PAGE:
Sunday, September 20, 2009

Round Things


So right, this is where we left off: round things = good for Jewish new year.

This recipe is one I've been dying to post since my birthday (see birthday feast below). This dough came out amazingly. It is the best dough recipe I have ever made. I don't know if it would work in super huge batches (ie: in a cafe, like the one I used to bake for), but if it's just you're buddies and you, and you love grilled round things, well, it is awesome.

Also, I should mention, that although you can definitely attempt this recipe without a food processor, the food processor is what makes this process a delight- super simple, easy, fast, and almost foolproof. But seriously, if you lack the crazy equipment or want to feel closer to your dough without sending it through a super fast spinning dough blade, do it your way. Just want to clarify that this way is BETTER!!!

I should also mention that this dough recipe yielded eight 7-9" rounds (or less-than-round oblongs) of grilled flatbread, and one personal calzone, made a few days later.
ALSO, this dough will sit in the fridge, wrapped in plastic wrap, for about a week after production. So you don't have to use it right away. In fact, I found that it became more elastic after sitting in the fridge for three days, at which point Matt and I created round 2 of grilled flatbread (photos above).

One more tip: it wasn't until a baking expert (who trained me) told me otherwise, but I want to make clear something about dealing with yeast doughs. I always thought the water you use should be warm, b/c yeast likes a warm environment. Well, if your water is too warm, you will kill your yeast. If it is too cold, it will only take longer to rise. So, when in doubt, go for cooler.

1/4 c olive oil
2 c water, closer to cool than warm
3 c unbleached flour
1 1/4 whole wheat flour, plus more in case sticky dough
scant 1 T sugar
2 t salt
1 package dry yeast (2 1/4 t dry yeast)

1. In a liquid measuring cup, measure oil and water.
2. In food processor with plastic dough blade, pulse dry ingredients.
3. With food processor on, slowly pour wet mixture in through tube on top. Mixture should begin to clear sides of container. Stop mixing, feel dough. It should be sticky but not like super duper sticky. If it is tooo sticky, you may add some more flour, by the tablespoon, mixing and feeling after every addition.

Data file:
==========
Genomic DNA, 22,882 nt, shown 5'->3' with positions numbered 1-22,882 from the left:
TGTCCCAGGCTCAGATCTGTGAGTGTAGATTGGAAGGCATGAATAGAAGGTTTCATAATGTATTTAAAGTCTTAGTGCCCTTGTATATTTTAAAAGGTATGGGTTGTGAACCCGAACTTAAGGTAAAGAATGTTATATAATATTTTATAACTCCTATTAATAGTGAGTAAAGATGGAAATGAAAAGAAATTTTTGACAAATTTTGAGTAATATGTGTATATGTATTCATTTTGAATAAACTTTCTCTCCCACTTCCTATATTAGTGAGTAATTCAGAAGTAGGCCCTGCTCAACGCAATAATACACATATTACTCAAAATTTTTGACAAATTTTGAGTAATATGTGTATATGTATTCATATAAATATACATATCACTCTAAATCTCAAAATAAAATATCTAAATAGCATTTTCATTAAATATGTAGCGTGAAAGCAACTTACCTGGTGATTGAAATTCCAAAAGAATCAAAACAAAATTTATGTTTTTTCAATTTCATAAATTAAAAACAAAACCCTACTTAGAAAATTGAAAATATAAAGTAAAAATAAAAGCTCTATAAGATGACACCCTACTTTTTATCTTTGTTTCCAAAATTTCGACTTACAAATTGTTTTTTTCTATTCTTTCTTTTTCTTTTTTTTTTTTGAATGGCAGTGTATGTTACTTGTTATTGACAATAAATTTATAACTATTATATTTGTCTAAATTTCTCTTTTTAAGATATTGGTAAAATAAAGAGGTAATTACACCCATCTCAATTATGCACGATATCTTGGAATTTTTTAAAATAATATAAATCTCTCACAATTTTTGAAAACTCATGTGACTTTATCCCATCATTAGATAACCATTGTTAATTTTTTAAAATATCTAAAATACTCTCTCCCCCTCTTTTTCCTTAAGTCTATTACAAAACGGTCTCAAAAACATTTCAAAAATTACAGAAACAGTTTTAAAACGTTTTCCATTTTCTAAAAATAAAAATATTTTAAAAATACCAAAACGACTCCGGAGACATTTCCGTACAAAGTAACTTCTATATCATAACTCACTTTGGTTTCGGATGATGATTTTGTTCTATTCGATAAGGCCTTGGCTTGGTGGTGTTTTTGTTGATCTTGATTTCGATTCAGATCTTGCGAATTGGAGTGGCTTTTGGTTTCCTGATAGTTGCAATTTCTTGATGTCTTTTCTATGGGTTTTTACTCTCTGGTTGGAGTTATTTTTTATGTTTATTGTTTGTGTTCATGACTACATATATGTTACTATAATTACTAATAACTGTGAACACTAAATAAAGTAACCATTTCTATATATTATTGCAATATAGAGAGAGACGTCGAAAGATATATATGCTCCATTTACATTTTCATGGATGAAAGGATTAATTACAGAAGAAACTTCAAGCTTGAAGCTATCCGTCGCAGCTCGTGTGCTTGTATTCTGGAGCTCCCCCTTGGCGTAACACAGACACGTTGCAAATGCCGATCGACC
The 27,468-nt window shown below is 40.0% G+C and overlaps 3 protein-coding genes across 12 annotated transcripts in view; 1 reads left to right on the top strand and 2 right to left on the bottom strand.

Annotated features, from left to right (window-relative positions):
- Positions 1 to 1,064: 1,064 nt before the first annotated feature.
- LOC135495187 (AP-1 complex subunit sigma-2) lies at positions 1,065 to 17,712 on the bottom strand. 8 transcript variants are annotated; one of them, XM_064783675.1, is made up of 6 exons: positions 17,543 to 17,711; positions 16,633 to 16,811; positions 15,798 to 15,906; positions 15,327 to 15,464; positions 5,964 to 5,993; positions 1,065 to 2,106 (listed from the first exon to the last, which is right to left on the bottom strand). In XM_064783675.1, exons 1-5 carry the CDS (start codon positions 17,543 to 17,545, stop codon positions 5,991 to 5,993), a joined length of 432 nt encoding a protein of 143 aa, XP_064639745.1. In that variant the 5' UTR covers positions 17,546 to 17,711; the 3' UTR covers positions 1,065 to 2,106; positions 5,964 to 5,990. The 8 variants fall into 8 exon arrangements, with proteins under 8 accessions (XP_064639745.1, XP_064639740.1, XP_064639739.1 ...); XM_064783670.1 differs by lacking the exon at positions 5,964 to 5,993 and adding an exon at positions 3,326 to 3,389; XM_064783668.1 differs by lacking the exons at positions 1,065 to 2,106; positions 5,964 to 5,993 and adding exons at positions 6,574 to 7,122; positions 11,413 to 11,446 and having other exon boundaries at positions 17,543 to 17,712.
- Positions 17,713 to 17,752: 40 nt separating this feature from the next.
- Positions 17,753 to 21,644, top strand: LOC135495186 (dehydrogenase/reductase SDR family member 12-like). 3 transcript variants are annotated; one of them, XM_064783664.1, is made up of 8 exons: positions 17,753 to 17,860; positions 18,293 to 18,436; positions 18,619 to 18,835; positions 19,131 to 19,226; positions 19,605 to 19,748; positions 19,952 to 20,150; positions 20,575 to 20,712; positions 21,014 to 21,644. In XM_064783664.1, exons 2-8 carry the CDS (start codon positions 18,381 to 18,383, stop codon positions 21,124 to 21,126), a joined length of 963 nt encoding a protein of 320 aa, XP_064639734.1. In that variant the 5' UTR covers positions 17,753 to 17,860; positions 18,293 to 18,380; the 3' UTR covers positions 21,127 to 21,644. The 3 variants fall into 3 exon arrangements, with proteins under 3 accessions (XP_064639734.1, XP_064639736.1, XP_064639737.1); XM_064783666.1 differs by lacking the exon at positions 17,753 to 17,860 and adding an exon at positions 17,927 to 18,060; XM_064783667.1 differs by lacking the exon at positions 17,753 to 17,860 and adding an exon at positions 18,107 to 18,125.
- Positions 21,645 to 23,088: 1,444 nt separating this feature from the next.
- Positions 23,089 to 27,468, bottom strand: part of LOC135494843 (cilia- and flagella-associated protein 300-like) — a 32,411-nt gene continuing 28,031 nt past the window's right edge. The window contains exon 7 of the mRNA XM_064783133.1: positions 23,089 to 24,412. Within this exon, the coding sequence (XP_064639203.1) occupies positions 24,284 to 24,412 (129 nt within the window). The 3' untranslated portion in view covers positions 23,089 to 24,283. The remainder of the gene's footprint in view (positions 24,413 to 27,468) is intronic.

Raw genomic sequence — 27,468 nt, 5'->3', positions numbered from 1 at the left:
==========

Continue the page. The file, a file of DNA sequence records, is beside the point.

4. Ball your dough, place in a lightly greased bowl, and cover with plastic wrap. Stick in an unused oven, or anywhere out of a draft, and allow to rise about 2 hrs.
5. After rising, dough can be cut into 8-10 equal sized balls. These should rise in this shape. If you are going to use them right away, let rise on a baking sheet. If you are not going to use them right away (ie: in a few days, or even later in the evening), allow to rise wrapped loosely in plastic, and place in the fridge. They can last in there for about a week.

Grilling the Flatbread!

Have your charcoal grill reach medium heat. Stretch dough to desired thickness right before grilling. It's a fast process, but you can do it! Have all of your preferred toppings ready. We did zucchini, grated egg, mint and parm on one, tomatoes and fresh basil from the garden on another... Also, we brush both sides of the bread with garlic oil, made from steeping grated garlic in olive oil for about an hour.

1. Grill side 1 of dough, until dry bubbles begin to form.
2. Flip dough to grill side 2. Top right away.
3. Remove before burning.
**Tip: you may cover the flatbread with an aluminum pan or grill cover so toppings have a chance to cook a bit on bread before it burns!

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